Oncothyreon CEO on Next-Generation Cancer Vaccines, Two Key Zymonites, and Serious Luck
Biotech companies can be resilient little animals, and one example in Seattle is Oncothyreon (NASDAQ: ONTY). This company looked like a goner a little over a year ago, when it was down to its last few months of cash and its stock was trading for less than a buck.
Somehow, when his back was against the wall, CEO Bob Kirkman found a way to renegogiate a deal with partner Merck KGaA a year ago which brought in $13 million, shifted the expense of manufacturing a cancer vaccine called Stimuvax off his books, and still retained a “double-digit” percentage royalty on sales if it becomes a marketed product.
But that wasn’t all. By April, Seattle-based Dendreon came along and shocked the cancer research world by proving that its immune-boosting treatment could help men with prostate cancer live longer. Investors were suddenly on the prowl for other companies in this long-suffering field, and they started beating a path to Oncothyreon.
Two months later, Merck KGaA showed more confidence in Oncothyreon’s Stimuvax by plowing ahead into a pivotal clinical trial of patients with breast cancer, before waiting for results from another ongoing trial of lung cancer patients. Oncothyreon’s stock gained enough—from 80 cents on January 1 to $5.06 at yesterday’s close—that the company was able to raise another $24 million from investors and start plotting more aggressive moves for the year ahead.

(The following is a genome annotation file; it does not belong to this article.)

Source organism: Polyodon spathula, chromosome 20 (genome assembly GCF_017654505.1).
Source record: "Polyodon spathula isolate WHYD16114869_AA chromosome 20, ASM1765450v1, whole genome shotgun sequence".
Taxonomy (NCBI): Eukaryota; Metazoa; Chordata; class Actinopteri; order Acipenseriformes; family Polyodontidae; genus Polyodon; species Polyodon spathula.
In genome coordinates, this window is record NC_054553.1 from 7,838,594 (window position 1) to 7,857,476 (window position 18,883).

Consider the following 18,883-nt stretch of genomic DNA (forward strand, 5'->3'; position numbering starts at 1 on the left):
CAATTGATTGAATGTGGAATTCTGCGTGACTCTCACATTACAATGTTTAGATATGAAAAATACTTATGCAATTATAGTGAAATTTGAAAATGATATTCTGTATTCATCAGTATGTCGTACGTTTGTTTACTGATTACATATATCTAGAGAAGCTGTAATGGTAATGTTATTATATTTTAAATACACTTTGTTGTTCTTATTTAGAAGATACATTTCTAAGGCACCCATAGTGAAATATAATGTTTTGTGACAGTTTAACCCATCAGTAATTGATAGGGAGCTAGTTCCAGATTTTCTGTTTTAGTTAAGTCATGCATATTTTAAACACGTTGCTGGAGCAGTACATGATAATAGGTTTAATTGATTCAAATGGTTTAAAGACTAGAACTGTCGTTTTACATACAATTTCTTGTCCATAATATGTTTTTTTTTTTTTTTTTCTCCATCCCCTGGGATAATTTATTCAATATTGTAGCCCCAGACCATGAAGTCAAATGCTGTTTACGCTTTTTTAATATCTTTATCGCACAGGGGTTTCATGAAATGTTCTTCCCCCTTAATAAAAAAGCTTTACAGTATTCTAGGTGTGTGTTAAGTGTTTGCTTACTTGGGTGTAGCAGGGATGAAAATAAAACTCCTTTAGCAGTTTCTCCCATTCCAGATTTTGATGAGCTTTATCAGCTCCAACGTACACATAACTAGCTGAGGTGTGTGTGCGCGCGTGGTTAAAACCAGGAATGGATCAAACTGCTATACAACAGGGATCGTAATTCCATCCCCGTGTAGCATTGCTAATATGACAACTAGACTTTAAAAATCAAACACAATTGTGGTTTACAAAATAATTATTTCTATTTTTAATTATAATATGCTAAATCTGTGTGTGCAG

So much has happened over the past year that I figured it was time to stop by Kirkman’s office in Belltown to bring readers up to speed on what to watch for from this company in 2010. This starts off with some technical stuff about how Oncothyreon’s next generation vaccine is different from Stimuvax, and moves into more business strategy questions later on:
Xconomy: I’ve noticed that you are advancing your second cancer vaccine candidate into the clinic. But at back in March, I noted that it’s been “Goodbye Cancer Vaccines, Hello Cancer Drugs” at Oncothyreon. Has that balance, or emphasis, changed?
Bob Kirkman: It’s changed, partly because we have more resources now than when we had that discussion before. We’ve had follow-on vaccine in our portfolio for several years, but frankly, didn’t have the resources to take it forward, nor necessarily the strategic reasons to do so. Both of those are different now.
It’s probably worth talking a little about what’s different and why we’re developing it. There are two main differences between BGLP40 and Stimuvax. One relates to the antigen. The antigen in BGLP40 is a 40-amino acid … Next Page »